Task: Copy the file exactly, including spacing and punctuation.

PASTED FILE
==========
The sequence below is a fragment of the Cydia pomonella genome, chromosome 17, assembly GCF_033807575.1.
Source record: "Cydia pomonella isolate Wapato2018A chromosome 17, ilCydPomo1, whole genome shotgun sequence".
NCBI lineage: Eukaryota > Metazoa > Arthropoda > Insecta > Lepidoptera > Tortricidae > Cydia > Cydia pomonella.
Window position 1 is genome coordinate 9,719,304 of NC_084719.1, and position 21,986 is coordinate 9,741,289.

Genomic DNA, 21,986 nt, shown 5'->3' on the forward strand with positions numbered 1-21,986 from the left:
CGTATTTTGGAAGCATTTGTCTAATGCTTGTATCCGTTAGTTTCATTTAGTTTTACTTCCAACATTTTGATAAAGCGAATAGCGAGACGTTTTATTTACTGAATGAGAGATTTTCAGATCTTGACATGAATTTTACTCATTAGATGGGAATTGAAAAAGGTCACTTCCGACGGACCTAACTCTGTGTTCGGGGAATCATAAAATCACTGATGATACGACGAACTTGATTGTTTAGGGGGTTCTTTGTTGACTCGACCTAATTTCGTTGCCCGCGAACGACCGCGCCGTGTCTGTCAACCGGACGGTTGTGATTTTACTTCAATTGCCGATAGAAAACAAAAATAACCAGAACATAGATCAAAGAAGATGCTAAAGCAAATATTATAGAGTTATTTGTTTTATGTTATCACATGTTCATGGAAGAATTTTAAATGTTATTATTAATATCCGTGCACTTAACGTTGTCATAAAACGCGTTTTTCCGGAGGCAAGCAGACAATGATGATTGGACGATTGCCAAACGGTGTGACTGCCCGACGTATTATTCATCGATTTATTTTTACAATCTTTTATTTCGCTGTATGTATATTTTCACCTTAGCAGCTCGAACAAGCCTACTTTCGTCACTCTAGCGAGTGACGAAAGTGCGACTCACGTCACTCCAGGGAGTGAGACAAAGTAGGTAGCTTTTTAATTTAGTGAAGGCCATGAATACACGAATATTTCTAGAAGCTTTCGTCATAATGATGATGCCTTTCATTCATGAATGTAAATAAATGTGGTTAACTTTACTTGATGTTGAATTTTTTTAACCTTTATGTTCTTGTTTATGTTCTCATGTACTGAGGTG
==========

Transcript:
The sequence below is a fragment of the Cydia pomonella genome, chromosome 17, assembly GCF_033807575.1.
Source record: "Cydia pomonella isolate Wapato2018A chromosome 17, ilCydPomo1, whole genome shotgun sequence".
NCBI lineage: Eukaryota > Metazoa > Arthropoda > Insecta > Lepidoptera > Tortricidae > Cydia > Cydia pomonella.
Window position 1 is genome coordinate 9,719,304 of NC_084719.1, and position 21,986 is coordinate 9,741,289.

Genomic DNA, 21,986 nt, shown 5'->3' on the forward strand with positions numbered 1-21,986 from the left:
CGTATTTTGGAAGCATTTGTCTAATGCTTGTATCCGTTAGTTTCATTTAGTTTTACTTCCAACATTTTGATAAAGCGAATAGCGAGACGTTTTATTTACTGAATGAGAGATTTTCAGATCTTGACATGAATTTTACTCATTAGATGGGAATTGAAAAAGGTCACTTCCGACGGACCTAACTCTGTGTTCGGGGAATCATAAAATCACTGATGATACGACGAACTTGATTGTTTAGGGGGTTCTTTGTTGACTCGACCTAATTTCGTTGCCCGCGAACGACCGCGCCGTGTCTGTCAACCGGACGGTTGTGATTTTACTTCAATTGCCGATAGAAAACAAAAATAACCAGAACATAGATCAAAGAAGATGCTAAAGCAAATATTATAGAGTTATTTGTTTTATGTTATCACATGTTCATGGAAGAATTTTAAATGTTATTATTAATATCCGTGCACTTAACGTTGTCATAAAACGCGTTTTTCCGGAGGCAAGCAGACAATGATGATTGGACGATTGCCAAACGGTGTGACTGCCCGACGTATTATTCATCGATTTATTTTTACAATCTTTTATTTCGCTGTATGTATATTTTCACCTTAGCAGCTCGAACAAGCCTACTTTCGTCACTCTAGCGAGTGACGAAAGTGCGACTCACGTCACTCCAGGGAGTGAGACAAAGTAGGTAGCTTTTTAATTTAGTGAAGGCCATGAATACACGAATATTTCTAGAAGCTTTCGTCATAATGATGATGCCTTTCATTCATGAATGTAAATAAATGTGGTTAACTTTACTTGATGTTGAATTTTTTTAACCTTTATGTTCTTGTTTATGTTCTCATGTACTGAGGTG